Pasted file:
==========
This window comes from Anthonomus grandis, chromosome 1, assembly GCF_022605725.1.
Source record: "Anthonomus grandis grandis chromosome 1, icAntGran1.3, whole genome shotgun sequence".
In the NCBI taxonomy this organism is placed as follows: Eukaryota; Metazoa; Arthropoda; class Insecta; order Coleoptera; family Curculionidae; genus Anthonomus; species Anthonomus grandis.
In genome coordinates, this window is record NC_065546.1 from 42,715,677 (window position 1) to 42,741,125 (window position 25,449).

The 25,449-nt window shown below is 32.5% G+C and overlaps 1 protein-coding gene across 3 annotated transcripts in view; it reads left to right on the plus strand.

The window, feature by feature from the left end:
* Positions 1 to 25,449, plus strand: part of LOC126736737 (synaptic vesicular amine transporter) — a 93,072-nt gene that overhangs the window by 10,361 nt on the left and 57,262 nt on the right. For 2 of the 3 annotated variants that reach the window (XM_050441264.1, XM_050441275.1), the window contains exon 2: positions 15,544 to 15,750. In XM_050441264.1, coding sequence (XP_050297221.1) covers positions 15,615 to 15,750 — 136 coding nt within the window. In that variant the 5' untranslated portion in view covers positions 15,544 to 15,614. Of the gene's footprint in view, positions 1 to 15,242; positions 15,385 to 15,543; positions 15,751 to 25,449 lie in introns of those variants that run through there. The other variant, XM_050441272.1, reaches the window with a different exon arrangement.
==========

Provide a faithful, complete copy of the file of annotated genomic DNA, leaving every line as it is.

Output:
This window comes from Anthonomus grandis, chromosome 1, assembly GCF_022605725.1.
Source record: "Anthonomus grandis grandis chromosome 1, icAntGran1.3, whole genome shotgun sequence".
In the NCBI taxonomy this organism is placed as follows: Eukaryota; Metazoa; Arthropoda; class Insecta; order Coleoptera; family Curculionidae; genus Anthonomus; species Anthonomus grandis.
In genome coordinates, this window is record NC_065546.1 from 42,715,677 (window position 1) to 42,741,125 (window position 25,449).

The 25,449-nt window shown below is 32.5% G+C and overlaps 1 protein-coding gene across 3 annotated transcripts in view; it reads left to right on the plus strand.

The window, feature by feature from the left end:
* Positions 1 to 25,449, plus strand: part of LOC126736737 (synaptic vesicular amine transporter) — a 93,072-nt gene that overhangs the window by 10,361 nt on the left and 57,262 nt on the right. For 2 of the 3 annotated variants that reach the window (XM_050441264.1, XM_050441275.1), the window contains exon 2: positions 15,544 to 15,750. In XM_050441264.1, coding sequence (XP_050297221.1) covers positions 15,615 to 15,750 — 136 coding nt within the window. In that variant the 5' untranslated portion in view covers positions 15,544 to 15,614. Of the gene's footprint in view, positions 1 to 15,242; positions 15,385 to 15,543; positions 15,751 to 25,449 lie in introns of those variants that run through there. The other variant, XM_050441272.1, reaches the window with a different exon arrangement.